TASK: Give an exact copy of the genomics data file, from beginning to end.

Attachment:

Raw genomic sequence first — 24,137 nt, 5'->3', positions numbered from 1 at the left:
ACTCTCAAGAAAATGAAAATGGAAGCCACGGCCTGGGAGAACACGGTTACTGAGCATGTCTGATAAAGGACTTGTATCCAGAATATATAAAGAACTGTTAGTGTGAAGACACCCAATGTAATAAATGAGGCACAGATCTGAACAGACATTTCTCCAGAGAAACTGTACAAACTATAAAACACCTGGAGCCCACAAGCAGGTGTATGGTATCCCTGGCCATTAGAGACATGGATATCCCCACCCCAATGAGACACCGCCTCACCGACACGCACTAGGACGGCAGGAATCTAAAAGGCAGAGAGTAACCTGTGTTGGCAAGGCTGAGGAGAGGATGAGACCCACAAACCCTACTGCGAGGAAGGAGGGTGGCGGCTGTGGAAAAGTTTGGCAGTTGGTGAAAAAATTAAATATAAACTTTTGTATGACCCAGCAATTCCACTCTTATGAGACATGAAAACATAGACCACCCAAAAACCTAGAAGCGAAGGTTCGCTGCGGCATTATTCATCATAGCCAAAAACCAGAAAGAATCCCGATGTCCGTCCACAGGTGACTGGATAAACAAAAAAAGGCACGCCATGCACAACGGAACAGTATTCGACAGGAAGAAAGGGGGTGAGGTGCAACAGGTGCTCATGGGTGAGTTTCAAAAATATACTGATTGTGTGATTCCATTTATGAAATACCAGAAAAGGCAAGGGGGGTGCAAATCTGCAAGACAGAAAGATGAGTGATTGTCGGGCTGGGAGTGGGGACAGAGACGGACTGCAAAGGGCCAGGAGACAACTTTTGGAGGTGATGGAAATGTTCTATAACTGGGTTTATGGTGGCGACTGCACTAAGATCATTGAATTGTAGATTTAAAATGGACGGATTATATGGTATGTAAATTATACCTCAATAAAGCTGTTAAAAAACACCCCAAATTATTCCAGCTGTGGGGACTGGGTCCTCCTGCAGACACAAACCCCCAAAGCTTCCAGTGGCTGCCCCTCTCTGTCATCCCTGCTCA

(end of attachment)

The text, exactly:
Raw genomic sequence first — 24,137 nt, 5'->3', positions numbered from 1 at the left:
ACTCTCAAGAAAATGAAAATGGAAGCCACGGCCTGGGAGAACACGGTTACTGAGCATGTCTGATAAAGGACTTGTATCCAGAATATATAAAGAACTGTTAGTGTGAAGACACCCAATGTAATAAATGAGGCACAGATCTGAACAGACATTTCTCCAGAGAAACTGTACAAACTATAAAACACCTGGAGCCCACAAGCAGGTGTATGGTATCCCTGGCCATTAGAGACATGGATATCCCCACCCCAATGAGACACCGCCTCACCGACACGCACTAGGACGGCAGGAATCTAAAAGGCAGAGAGTAACCTGTGTTGGCAAGGCTGAGGAGAGGATGAGACCCACAAACCCTACTGCGAGGAAGGAGGGTGGCGGCTGTGGAAAAGTTTGGCAGTTGGTGAAAAAATTAAATATAAACTTTTGTATGACCCAGCAATTCCACTCTTATGAGACATGAAAACATAGACCACCCAAAAACCTAGAAGCGAAGGTTCGCTGCGGCATTATTCATCATAGCCAAAAACCAGAAAGAATCCCGATGTCCGTCCACAGGTGACTGGATAAACAAAAAAAGGCACGCCATGCACAACGGAACAGTATTCGACAGGAAGAAAGGGGGTGAGGTGCAACAGGTGCTCATGGGTGAGTTTCAAAAATATACTGATTGTGTGATTCCATTTATGAAATACCAGAAAAGGCAAGGGGGGTGCAAATCTGCAAGACAGAAAGATGAGTGATTGTCGGGCTGGGAGTGGGGACAGAGACGGACTGCAAAGGGCCAGGAGACAACTTTTGGAGGTGATGGAAATGTTCTATAACTGGGTTTATGGTGGCGACTGCACTAAGATCATTGAATTGTAGATTTAAAATGGACGGATTATATGGTATGTAAATTATACCTCAATAAAGCTGTTAAAAAACACCCCAAATTATTCCAGCTGTGGGGACTGGGTCCTCCTGCAGACACAAACCCCCAAAGCTTCCAGTGGCTGCCCCTCTCTGTCATCCCTGCTCA